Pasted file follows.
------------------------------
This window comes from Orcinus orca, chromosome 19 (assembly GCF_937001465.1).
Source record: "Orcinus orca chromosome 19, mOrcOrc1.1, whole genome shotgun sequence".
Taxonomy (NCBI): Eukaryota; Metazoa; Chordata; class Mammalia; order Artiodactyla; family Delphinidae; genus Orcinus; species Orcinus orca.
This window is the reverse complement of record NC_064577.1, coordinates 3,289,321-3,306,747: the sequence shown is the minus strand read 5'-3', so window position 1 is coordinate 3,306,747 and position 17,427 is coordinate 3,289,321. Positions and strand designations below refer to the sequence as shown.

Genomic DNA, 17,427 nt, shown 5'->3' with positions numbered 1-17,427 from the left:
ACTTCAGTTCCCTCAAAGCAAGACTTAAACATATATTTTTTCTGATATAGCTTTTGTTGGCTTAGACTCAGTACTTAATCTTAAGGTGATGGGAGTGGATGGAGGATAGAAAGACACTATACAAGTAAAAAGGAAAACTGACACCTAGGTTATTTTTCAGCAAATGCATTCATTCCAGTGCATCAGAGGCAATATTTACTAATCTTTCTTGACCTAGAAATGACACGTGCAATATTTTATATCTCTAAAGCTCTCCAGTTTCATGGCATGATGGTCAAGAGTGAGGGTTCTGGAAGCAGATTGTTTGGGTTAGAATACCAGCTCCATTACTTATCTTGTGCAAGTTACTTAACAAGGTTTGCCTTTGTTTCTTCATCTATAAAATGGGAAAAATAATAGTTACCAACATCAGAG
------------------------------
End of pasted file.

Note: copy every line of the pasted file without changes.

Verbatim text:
This window comes from Orcinus orca, chromosome 19 (assembly GCF_937001465.1).
Source record: "Orcinus orca chromosome 19, mOrcOrc1.1, whole genome shotgun sequence".
Taxonomy (NCBI): Eukaryota; Metazoa; Chordata; class Mammalia; order Artiodactyla; family Delphinidae; genus Orcinus; species Orcinus orca.
This window is the reverse complement of record NC_064577.1, coordinates 3,289,321-3,306,747: the sequence shown is the minus strand read 5'-3', so window position 1 is coordinate 3,306,747 and position 17,427 is coordinate 3,289,321. Positions and strand designations below refer to the sequence as shown.

Genomic DNA, 17,427 nt, shown 5'->3' with positions numbered 1-17,427 from the left:
ACTTCAGTTCCCTCAAAGCAAGACTTAAACATATATTTTTTCTGATATAGCTTTTGTTGGCTTAGACTCAGTACTTAATCTTAAGGTGATGGGAGTGGATGGAGGATAGAAAGACACTATACAAGTAAAAAGGAAAACTGACACCTAGGTTATTTTTCAGCAAATGCATTCATTCCAGTGCATCAGAGGCAATATTTACTAATCTTTCTTGACCTAGAAATGACACGTGCAATATTTTATATCTCTAAAGCTCTCCAGTTTCATGGCATGATGGTCAAGAGTGAGGGTTCTGGAAGCAGATTGTTTGGGTTAGAATACCAGCTCCATTACTTATCTTGTGCAAGTTACTTAACAAGGTTTGCCTTTGTTTCTTCATCTATAAAATGGGAAAAATAATAGTTACCAACATCAGAG